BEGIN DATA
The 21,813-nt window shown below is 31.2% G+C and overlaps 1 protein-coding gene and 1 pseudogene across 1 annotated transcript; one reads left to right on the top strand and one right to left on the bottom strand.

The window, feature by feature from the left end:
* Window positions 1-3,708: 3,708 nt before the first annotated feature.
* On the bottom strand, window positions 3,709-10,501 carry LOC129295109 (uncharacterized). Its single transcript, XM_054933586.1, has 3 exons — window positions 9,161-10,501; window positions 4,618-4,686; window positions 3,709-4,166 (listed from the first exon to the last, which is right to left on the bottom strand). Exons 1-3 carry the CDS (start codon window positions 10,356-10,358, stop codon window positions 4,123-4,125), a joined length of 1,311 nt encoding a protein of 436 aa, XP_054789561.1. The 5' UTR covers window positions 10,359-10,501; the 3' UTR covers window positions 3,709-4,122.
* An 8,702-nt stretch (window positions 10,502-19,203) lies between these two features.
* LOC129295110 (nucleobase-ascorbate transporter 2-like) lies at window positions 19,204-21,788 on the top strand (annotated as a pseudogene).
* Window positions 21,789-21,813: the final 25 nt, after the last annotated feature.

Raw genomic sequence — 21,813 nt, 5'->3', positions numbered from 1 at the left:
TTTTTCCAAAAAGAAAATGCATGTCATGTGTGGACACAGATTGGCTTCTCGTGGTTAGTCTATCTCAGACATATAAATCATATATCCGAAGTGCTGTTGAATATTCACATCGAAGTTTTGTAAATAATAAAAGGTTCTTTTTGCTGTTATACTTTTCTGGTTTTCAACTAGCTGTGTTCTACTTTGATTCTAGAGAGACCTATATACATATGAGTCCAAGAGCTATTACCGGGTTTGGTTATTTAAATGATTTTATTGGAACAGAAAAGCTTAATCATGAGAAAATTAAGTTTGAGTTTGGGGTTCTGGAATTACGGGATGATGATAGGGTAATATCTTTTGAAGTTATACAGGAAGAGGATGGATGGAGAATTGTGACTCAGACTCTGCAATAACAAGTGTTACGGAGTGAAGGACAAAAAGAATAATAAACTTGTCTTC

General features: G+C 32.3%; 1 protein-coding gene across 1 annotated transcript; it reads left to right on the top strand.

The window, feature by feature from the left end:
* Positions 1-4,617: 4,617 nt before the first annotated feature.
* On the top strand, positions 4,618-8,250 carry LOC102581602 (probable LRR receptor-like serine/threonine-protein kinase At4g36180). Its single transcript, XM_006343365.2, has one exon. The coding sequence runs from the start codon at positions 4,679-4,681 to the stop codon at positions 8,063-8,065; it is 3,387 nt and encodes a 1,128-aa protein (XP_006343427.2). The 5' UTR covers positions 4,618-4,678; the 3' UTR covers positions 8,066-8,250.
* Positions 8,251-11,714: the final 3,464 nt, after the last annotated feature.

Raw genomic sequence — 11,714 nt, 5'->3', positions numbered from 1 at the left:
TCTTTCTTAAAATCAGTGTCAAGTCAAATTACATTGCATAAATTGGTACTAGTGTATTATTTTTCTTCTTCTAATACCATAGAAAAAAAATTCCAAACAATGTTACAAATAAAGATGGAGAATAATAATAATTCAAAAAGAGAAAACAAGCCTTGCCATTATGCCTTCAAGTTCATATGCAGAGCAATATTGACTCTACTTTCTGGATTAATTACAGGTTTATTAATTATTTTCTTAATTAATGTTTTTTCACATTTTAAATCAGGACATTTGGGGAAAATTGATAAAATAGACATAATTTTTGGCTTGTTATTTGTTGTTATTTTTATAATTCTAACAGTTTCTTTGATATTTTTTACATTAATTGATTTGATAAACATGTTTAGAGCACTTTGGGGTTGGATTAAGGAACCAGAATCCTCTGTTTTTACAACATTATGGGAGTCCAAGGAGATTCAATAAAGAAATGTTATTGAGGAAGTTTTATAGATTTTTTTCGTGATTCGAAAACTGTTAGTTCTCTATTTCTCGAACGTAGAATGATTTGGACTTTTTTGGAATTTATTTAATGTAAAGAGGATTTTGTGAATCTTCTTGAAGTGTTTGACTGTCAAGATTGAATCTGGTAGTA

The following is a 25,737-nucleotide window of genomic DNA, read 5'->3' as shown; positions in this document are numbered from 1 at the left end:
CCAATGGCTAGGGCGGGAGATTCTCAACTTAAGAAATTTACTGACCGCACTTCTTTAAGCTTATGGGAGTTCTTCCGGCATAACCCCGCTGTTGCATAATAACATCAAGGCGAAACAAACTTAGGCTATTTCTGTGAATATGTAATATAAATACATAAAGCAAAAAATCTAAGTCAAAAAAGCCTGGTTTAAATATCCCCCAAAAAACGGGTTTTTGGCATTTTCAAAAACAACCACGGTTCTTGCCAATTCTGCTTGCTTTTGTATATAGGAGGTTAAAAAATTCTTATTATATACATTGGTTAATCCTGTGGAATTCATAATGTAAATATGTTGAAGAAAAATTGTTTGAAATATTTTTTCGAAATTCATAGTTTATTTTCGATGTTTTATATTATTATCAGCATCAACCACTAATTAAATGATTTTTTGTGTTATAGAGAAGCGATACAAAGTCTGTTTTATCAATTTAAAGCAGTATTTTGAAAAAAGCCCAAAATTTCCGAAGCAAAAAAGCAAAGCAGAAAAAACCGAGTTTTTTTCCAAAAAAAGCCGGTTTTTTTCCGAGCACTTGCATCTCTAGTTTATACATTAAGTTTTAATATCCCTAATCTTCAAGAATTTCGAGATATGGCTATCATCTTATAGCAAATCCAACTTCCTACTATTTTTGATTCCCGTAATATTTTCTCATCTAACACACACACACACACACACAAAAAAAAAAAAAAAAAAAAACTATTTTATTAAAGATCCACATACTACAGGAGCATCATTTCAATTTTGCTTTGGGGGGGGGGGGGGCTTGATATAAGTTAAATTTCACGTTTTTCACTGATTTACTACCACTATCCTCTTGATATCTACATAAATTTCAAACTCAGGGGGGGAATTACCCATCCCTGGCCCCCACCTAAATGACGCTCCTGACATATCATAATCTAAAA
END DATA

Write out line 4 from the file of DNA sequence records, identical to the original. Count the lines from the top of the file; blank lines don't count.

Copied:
* On the bottom strand, window positions 3,709-10,501 carry LOC129295109 (uncharacterized). Its single transcript, XM_054933586.1, has 3 exons — window positions 9,161-10,501; window positions 4,618-4,686; window positions 3,709-4,166 (listed from the first exon to the last, which is right to left on the bottom strand). Exons 1-3 carry the CDS (start codon window positions 10,356-10,358, stop codon window positions 4,123-4,125), a joined length of 1,311 nt encoding a protein of 436 aa, XP_054789561.1. The 5' UTR covers window positions 10,359-10,501; the 3' UTR covers window positions 3,709-4,122.